Anonymous avatar Anonymous committed 3193b70

Lots of documentation stuff; factored out ST@missingfilebox

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 % package for more information!
 
 \documentclass{article}
-\title{Examples of embedding Sage in \LaTeX{} with \textsf{SageTex}}
+\title{Examples of embedding Sage in \LaTeX{} with \textsf{Sage\TeX}}
 \author{Dan Drake and others}
 
 \usepackage{sagetex}

sagetexpackage.dtx

 %<latex>\NeedsTeXFormat{LaTeX2e}
 %<latex>\ProvidesPackage{sagetex}
 %<*latex>
-  [2008/03/12 v1.4 embedding Sage into LaTeX documents]
+  [2008/12/18 v2.0 embedding Sage into LaTeX documents]
 %</latex>
 %<*driver>
 \documentclass{ltxdoc}
 \usepackage{xspace}
 \usepackage{tikz}
 \usepackage{hyperref}
+\renewcommand{\subsubsectionautorefname}{section}
+\renewcommand{\subsectionautorefname}{section}
 \EnableCrossrefs         
 \CodelineIndex
 \RecordChanges
 % \changes{v1.3.1}{2008/03/10}{Internal variables renamed; fixed typos}
 % \changes{v1.4}{2008/03/11}{MD5 fix, percent sign macro, CTAN upload}
 % \changes{v2.0}{2008/12/16}{External Python scripts for parsing
-% SageTeX-ified documents}
+% SageTeX-ified documents, tons of documentation improvements,
+% sagetex.py refactored}
 %
 % \GetFileInfo{sagetexpackage.dtx}
 %
 % \tikzstyle{box}=[draw, shape=rectangle, thick]
 %
 % \title{The \ST{} package\thanks{This document
-%   corresponds to \textsf{sagetex}~\fileversion, dated \filedate.}}
+%   corresponds to \ST~\fileversion, dated \filedate.}}
 % \author{Dan Drake (\texttt{ddrake@member.ams.org}) and others}
 %
 % \maketitle
 % Why should the Haskell and R folks have all the fun?
 % \href{http://www.haskell.org/haskellwiki/Literate_programming}{Literate
 % Haskell} is a popular way to mix Haskell source code and \LTX
-% documents. (Well, actually any kind of text or document, but here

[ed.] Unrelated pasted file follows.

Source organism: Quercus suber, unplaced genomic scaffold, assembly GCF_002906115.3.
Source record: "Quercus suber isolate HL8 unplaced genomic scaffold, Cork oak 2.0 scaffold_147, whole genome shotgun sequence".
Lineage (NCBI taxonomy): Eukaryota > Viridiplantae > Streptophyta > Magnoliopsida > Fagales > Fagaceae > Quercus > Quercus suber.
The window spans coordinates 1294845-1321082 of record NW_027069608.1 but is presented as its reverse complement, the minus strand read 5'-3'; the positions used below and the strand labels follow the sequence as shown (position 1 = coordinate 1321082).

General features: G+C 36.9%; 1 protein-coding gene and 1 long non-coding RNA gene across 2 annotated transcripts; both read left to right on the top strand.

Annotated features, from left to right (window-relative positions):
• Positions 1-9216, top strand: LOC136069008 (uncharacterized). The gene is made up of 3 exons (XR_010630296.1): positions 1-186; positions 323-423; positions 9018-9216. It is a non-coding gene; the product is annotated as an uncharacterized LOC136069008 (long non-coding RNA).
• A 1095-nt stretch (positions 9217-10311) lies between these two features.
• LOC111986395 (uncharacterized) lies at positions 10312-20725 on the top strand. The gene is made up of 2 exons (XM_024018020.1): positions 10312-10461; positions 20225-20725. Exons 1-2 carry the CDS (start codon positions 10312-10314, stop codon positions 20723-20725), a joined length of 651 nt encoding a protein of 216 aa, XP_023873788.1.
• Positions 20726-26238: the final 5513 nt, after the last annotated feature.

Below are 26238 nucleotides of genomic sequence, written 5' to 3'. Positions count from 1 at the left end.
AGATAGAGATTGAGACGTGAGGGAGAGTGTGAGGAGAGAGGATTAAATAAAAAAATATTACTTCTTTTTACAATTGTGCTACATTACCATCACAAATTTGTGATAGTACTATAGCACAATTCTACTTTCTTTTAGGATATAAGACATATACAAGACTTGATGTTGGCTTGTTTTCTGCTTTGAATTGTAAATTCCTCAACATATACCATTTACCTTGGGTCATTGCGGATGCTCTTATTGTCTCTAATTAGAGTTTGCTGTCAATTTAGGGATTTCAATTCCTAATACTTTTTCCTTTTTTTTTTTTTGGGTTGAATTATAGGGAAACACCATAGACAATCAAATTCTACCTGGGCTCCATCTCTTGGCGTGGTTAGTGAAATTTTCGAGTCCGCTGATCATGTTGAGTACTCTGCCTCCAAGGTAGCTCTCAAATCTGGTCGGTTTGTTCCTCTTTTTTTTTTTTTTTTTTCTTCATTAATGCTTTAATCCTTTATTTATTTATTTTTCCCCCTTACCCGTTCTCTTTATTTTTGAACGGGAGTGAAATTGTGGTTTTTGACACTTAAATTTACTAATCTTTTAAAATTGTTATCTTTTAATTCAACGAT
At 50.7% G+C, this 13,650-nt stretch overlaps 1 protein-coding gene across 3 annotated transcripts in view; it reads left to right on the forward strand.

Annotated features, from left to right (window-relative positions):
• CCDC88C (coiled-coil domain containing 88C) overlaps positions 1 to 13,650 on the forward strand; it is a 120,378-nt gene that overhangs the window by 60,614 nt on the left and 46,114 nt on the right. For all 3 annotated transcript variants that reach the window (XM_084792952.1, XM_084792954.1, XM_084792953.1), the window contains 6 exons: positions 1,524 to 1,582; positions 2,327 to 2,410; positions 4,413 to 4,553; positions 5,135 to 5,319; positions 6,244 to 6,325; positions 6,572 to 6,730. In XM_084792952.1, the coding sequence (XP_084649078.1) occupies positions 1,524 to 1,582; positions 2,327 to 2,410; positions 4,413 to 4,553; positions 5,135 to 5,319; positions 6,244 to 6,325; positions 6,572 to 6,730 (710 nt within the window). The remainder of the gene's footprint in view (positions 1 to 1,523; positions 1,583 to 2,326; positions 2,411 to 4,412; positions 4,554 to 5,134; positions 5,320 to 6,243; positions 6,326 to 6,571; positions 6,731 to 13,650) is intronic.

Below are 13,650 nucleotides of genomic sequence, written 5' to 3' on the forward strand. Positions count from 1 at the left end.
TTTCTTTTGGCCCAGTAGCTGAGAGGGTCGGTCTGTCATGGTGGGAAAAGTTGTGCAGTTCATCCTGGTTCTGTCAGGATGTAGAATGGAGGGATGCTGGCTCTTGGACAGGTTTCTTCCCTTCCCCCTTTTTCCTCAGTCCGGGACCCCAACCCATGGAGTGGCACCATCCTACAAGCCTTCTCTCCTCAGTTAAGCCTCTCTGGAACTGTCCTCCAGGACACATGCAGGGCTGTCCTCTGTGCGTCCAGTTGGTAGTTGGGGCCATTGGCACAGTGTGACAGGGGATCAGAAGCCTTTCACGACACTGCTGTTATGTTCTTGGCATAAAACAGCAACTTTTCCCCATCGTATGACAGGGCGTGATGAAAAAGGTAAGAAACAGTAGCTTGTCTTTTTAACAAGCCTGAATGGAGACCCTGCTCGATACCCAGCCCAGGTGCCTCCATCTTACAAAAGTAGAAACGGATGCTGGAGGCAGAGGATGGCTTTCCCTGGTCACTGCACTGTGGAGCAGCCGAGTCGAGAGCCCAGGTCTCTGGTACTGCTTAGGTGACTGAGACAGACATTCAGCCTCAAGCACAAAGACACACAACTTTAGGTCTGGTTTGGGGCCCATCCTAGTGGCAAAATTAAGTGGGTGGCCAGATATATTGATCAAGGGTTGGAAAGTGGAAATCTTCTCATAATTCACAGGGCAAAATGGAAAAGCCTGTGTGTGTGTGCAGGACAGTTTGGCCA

+% documents. (Actually any kind of text or document, but here
 % we're concerned only with \LTX.) You can even embed Haskell code in
 % your document that writes part of your document for you. Similarly,
 % the R statistical computing environment includes
 % colleague who is not yet enlightened enough to be using \ST.
 %
 % Rather than make lots of copies of those files, you can keep them in
-% one place and update the TEXINPUTS and PYTHONPATH environment
-% variables appropriately.
+% one place and use the |SAGE_PYTHONPATH| environment variable so that
+% Sage can find |sagetex.py|. It is slightly more complicated to get
+% \LTX to find |sagetex.sty|; the easiest thing to do is to create a
+% |texmf| directory in your home directory and use the |texhash| utility
+% so that your \TeX{} system can find the new files. See
+% \href{http://www.tex.ac.uk/cgi-bin/texfaq2html?label=privinst}
+% {\texttt{www.tex.ac.uk/cgi-bin/texfaq2html?label=privinst}} which
+% describes the basic ideas, and also
+% \href{http://www.tex.ac.uk/cgi-bin/texfaq2html?label=what-TDS}
+% {\texttt{www.tex.ac.uk/cgi-bin/texfaq2html?label=what-TDS}} which has
+% some information specific to MiK\TeX. Linux/Unix users can use
+% |$HOME/texmf| and users of \TeX Live on OS X should use
+% |$HOME/Library/texmf|.
 %
-% Perhaps the best solution is to put the files into a directory
-% searched by \TeX{} and friends, and then edit the |sagetex.sty| file
-% so that the |.sage| files we generate update Python's path
-% appropriately---look for ``Python path'' in |sagetex.sty|. This is
-% suitable for a system-wide installation, or if you are the kind of
-% person who keeps a |texmf| tree in your home directory.
+% Since modern \TeX{} distributions all automatically look for things in
+% your personal |texmf| directory, it's very convenient to put both
+% |sagetex.sty| and |sagetex.py| in your home |texmf| directory and edit
+% the |sagetex.sty| file so that the |.sage| files we generate update
+% Python's path appropriately---look for ``Python path'' in
+% |sagetex.sty|. This is also suitable for a system-wide installation.
 %
+% A future version of Sage will include |sagetex.py|, so that you can
+% simply run Sage on the |.sage| files that \ST produces and it will
+% just work.
+%
+% When you extract everything using the |.ins| file, you also get
+% several Python files: |makestatic.py| and |extractsagecode.py| are
+% convenience scripts that you can use after you've written your
+% document. See \autoref{sec:makestatic} and
+% \autoref{sec:extractsagecode} for information on using those scripts.
+% The file |sagetexparse.py| is a module used by both those scripts.
+% These three file are independent of \ST.
 %
 % \section{Usage} \label{s:usage}
 % 
 % \texttt{example.tex}\dots}\\